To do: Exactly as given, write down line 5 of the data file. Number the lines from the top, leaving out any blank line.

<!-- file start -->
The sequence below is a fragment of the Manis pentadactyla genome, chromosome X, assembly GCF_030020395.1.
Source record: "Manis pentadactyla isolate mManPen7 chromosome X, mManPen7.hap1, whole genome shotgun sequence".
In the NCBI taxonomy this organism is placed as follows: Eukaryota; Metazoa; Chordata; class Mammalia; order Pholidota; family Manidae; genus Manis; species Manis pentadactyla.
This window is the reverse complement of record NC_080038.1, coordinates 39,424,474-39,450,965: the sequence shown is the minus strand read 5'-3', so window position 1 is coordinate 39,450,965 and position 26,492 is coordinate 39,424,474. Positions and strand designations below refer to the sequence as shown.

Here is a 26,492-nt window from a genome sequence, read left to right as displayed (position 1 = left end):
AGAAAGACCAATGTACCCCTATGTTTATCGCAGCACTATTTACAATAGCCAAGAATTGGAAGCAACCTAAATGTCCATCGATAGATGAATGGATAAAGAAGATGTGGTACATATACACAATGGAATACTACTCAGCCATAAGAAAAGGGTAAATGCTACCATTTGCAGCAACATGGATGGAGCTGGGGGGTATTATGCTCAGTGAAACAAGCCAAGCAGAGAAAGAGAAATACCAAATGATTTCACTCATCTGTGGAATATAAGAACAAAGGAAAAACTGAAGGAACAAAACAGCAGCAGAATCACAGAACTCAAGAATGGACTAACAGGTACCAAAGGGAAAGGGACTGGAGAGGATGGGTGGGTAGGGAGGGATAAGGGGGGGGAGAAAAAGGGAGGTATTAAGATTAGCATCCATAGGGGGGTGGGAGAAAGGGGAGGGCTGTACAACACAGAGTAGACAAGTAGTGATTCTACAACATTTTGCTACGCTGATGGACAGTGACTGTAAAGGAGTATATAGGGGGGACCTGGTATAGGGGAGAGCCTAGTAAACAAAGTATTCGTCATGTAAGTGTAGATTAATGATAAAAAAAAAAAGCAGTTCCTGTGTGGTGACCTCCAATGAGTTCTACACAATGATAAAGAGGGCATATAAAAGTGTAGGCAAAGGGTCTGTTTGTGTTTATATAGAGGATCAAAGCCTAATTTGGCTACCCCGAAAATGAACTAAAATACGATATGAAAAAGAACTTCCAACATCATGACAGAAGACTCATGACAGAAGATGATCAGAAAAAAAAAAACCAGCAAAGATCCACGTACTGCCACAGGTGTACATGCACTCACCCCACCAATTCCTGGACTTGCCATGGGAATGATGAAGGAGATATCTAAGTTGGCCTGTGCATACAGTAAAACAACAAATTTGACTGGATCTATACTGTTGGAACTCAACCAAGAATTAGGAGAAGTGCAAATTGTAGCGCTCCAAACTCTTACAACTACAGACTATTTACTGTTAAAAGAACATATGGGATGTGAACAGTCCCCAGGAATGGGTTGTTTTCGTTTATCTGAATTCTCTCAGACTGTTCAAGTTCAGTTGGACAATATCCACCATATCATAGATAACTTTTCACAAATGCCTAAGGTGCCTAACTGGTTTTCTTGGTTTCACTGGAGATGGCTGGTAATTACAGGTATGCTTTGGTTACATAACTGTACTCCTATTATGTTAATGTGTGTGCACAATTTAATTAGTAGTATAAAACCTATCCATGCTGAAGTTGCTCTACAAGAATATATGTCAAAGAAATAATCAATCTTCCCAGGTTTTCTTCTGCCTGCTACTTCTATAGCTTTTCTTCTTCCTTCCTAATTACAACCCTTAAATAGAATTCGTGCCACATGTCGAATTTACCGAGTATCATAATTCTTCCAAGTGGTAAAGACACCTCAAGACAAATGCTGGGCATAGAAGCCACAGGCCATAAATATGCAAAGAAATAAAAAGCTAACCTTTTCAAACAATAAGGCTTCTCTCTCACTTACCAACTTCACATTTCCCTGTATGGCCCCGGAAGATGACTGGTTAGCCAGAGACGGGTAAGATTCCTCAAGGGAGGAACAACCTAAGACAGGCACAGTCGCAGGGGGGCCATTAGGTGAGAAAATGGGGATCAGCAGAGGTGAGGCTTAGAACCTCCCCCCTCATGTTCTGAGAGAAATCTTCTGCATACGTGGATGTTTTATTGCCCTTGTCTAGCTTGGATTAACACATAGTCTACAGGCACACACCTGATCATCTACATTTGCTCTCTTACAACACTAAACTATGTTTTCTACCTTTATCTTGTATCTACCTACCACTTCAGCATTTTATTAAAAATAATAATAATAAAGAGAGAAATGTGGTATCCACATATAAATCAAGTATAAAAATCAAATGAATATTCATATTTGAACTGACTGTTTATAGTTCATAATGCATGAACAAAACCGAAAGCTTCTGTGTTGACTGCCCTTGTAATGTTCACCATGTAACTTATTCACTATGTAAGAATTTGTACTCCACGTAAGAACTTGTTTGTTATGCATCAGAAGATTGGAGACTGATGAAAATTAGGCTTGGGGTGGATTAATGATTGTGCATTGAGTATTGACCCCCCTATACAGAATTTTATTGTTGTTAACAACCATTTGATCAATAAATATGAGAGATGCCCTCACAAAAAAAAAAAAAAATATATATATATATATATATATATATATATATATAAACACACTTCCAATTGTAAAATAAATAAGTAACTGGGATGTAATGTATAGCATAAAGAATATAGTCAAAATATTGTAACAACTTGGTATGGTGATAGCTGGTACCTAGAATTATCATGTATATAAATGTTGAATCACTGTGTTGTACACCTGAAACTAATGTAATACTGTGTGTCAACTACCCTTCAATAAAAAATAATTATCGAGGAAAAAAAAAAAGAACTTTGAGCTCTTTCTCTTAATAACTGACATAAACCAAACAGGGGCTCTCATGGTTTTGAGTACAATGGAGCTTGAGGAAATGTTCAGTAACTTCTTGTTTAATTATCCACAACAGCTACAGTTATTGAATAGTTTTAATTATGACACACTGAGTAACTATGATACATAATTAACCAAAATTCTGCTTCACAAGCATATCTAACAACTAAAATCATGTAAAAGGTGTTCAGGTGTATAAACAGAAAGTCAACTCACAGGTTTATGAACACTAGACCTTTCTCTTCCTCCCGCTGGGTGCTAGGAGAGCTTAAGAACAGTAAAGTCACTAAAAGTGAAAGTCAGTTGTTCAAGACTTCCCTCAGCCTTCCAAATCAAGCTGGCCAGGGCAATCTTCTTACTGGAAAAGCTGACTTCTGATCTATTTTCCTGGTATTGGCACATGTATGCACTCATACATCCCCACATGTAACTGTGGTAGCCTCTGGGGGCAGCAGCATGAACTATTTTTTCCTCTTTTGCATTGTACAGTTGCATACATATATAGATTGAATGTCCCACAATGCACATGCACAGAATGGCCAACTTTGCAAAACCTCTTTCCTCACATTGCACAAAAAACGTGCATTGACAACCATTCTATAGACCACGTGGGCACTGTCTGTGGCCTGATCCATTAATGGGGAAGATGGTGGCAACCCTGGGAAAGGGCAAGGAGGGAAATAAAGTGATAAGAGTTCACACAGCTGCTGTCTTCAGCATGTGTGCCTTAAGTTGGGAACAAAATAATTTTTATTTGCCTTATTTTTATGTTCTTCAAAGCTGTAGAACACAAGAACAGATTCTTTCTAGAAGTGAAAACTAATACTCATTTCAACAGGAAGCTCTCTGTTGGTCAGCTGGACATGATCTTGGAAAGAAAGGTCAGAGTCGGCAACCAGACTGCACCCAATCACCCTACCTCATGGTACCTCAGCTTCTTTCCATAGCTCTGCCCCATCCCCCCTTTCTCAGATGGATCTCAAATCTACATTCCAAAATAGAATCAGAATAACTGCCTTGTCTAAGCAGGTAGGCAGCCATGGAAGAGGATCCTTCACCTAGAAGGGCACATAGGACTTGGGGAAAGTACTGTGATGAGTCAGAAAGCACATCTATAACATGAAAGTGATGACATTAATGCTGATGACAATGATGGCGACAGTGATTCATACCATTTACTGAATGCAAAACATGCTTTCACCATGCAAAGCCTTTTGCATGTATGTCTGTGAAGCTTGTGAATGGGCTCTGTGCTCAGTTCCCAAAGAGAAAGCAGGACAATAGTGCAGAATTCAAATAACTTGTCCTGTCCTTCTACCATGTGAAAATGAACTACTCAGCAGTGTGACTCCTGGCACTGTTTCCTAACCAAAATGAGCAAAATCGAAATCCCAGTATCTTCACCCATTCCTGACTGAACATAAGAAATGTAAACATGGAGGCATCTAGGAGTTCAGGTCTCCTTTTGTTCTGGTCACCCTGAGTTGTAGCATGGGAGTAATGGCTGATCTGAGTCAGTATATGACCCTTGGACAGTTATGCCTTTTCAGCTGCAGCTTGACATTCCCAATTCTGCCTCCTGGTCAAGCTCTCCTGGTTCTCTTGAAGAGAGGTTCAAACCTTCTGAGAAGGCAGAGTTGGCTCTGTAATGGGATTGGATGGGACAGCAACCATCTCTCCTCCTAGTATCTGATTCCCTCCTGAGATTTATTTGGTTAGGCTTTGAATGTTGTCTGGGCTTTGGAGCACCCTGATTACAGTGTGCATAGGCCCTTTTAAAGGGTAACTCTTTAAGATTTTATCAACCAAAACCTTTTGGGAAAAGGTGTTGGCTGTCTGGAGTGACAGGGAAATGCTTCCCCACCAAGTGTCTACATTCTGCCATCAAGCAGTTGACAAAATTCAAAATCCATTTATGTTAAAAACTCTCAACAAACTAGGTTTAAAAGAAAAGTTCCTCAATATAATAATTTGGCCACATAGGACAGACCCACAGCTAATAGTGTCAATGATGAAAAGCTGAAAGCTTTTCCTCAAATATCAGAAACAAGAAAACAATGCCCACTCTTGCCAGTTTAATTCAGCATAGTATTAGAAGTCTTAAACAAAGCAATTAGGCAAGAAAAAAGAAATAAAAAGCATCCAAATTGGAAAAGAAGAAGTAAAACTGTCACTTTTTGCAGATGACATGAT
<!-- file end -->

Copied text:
Here is a 26,492-nt window from a genome sequence, read left to right as displayed (position 1 = left end):